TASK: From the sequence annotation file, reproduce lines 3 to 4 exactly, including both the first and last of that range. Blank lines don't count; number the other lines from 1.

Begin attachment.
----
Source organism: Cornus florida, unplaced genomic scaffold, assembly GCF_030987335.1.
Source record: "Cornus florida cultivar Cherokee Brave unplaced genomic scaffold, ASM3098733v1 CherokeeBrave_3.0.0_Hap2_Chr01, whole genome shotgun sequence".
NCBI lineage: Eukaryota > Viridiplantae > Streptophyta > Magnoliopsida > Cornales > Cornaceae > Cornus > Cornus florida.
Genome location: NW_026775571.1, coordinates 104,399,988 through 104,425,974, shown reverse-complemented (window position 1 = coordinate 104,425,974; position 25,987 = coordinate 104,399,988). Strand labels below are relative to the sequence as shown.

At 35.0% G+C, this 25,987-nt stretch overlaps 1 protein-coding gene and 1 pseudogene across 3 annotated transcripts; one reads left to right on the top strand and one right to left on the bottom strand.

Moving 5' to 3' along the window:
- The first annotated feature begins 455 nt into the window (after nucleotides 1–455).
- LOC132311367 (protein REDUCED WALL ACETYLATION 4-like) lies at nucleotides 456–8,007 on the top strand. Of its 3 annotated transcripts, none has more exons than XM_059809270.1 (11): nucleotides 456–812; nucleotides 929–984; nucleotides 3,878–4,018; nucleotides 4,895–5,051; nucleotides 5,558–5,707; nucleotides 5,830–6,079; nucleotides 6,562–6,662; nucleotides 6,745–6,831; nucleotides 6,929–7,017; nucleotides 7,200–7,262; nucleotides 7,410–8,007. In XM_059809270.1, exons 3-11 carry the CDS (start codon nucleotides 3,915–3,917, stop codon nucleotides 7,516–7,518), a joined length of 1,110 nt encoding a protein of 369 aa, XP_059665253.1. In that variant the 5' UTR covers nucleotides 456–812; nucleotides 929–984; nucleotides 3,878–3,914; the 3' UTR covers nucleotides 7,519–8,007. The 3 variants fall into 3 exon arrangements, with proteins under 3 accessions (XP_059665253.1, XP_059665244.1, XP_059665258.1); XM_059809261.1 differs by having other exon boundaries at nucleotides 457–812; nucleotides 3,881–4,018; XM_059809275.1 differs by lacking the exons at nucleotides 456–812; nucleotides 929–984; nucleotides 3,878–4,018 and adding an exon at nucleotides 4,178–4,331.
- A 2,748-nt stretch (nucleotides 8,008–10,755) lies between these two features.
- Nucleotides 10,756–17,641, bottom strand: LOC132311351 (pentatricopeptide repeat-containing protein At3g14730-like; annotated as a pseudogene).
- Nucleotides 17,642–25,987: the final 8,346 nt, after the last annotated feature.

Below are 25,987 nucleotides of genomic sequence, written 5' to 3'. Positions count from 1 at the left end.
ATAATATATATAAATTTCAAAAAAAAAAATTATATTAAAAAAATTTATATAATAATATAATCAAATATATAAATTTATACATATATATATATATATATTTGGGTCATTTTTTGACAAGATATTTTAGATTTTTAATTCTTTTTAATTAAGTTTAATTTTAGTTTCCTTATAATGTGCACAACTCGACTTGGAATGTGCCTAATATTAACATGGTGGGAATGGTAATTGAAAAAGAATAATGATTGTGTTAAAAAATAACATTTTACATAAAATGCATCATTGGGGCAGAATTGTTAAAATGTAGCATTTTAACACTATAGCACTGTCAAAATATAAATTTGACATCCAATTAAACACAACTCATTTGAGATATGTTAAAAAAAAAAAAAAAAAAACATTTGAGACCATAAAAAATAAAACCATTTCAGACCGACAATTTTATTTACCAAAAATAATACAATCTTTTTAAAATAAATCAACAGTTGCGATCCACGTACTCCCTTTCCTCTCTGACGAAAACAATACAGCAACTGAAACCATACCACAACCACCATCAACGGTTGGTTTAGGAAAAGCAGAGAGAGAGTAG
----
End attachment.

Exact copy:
NCBI lineage: Eukaryota > Viridiplantae > Streptophyta > Magnoliopsida > Cornales > Cornaceae > Cornus > Cornus florida.
Genome location: NW_026775571.1, coordinates 104,399,988 through 104,425,974, shown reverse-complemented (window position 1 = coordinate 104,425,974; position 25,987 = coordinate 104,399,988). Strand labels below are relative to the sequence as shown.